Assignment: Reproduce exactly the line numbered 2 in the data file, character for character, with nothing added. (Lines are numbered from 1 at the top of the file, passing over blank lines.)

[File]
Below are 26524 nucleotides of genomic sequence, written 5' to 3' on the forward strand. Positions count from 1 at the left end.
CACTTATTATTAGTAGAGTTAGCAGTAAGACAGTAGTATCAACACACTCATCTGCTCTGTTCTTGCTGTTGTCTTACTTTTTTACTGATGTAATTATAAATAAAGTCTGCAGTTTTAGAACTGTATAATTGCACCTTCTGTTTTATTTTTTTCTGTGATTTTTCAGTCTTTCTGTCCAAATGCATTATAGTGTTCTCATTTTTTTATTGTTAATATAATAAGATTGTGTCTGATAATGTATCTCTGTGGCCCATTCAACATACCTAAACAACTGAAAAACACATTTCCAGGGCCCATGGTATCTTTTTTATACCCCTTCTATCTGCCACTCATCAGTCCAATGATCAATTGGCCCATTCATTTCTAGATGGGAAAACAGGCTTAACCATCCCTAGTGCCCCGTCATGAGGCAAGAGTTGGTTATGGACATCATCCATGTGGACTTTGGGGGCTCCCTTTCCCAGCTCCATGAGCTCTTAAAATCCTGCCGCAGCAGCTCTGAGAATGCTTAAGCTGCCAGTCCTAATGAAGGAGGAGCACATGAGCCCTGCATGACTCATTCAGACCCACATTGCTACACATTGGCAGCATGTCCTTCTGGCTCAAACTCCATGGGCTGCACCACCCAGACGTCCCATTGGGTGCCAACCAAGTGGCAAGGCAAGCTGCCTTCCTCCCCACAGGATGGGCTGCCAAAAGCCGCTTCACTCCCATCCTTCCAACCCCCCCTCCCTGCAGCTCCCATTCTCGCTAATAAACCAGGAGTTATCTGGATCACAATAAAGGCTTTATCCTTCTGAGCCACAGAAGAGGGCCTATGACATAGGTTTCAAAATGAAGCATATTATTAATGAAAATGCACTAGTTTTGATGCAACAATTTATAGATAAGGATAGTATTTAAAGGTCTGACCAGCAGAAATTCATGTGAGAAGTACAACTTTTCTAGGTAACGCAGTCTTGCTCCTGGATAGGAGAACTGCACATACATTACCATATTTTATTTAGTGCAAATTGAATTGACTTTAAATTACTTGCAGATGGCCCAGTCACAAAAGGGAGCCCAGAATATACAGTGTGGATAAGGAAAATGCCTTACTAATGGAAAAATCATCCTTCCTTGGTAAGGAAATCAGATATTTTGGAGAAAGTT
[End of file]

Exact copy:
CACTTATTATTAGTAGAGTTAGCAGTAAGACAGTAGTATCAACACACTCATCTGCTCTGTTCTTGCTGTTGTCTTACTTTTTTACTGATGTAATTATAAATAAAGTCTGCAGTTTTAGAACTGTATAATTGCACCTTCTGTTTTATTTTTTTCTGTGATTTTTCAGTCTTTCTGTCCAAATGCATTATAGTGTTCTCATTTTTTTATTGTTAATATAATAAGATTGTGTCTGATAATGTATCTCTGTGGCCCATTCAACATACCTAAACAACTGAAAAACACATTTCCAGGGCCCATGGTATCTTTTTTATACCCCTTCTATCTGCCACTCATCAGTCCAATGATCAATTGGCCCATTCATTTCTAGATGGGAAAACAGGCTTAACCATCCCTAGTGCCCCGTCATGAGGCAAGAGTTGGTTATGGACATCATCCATGTGGACTTTGGGGGCTCCCTTTCCCAGCTCCATGAGCTCTTAAAATCCTGCCGCAGCAGCTCTGAGAATGCTTAAGCTGCCAGTCCTAATGAAGGAGGAGCACATGAGCCCTGCATGACTCATTCAGACCCACATTGCTACACATTGGCAGCATGTCCTTCTGGCTCAAACTCCATGGGCTGCACCACCCAGACGTCCCATTGGGTGCCAACCAAGTGGCAAGGCAAGCTGCCTTCCTCCCCACAGGATGGGCTGCCAAAAGCCGCTTCACTCCCATCCTTCCAACCCCCCCTCCCTGCAGCTCCCATTCTCGCTAATAAACCAGGAGTTATCTGGATCACAATAAAGGCTTTATCCTTCTGAGCCACAGAAGAGGGCCTATGACATAGGTTTCAAAATGAAGCATATTATTAATGAAAATGCACTAGTTTTGATGCAACAATTTATAGATAAGGATAGTATTTAAAGGTCTGACCAGCAGAAATTCATGTGAGAAGTACAACTTTTCTAGGTAACGCAGTCTTGCTCCTGGATAGGAGAACTGCACATACATTACCATATTTTATTTAGTGCAAATTGAATTGACTTTAAATTACTTGCAGATGGCCCAGTCACAAAAGGGAGCCCAGAATATACAGTGTGGATAAGGAAAATGCCTTACTAATGGAAAAATCATCCTTCCTTGGTAAGGAAATCAGATATTTTGGAGAAAGTT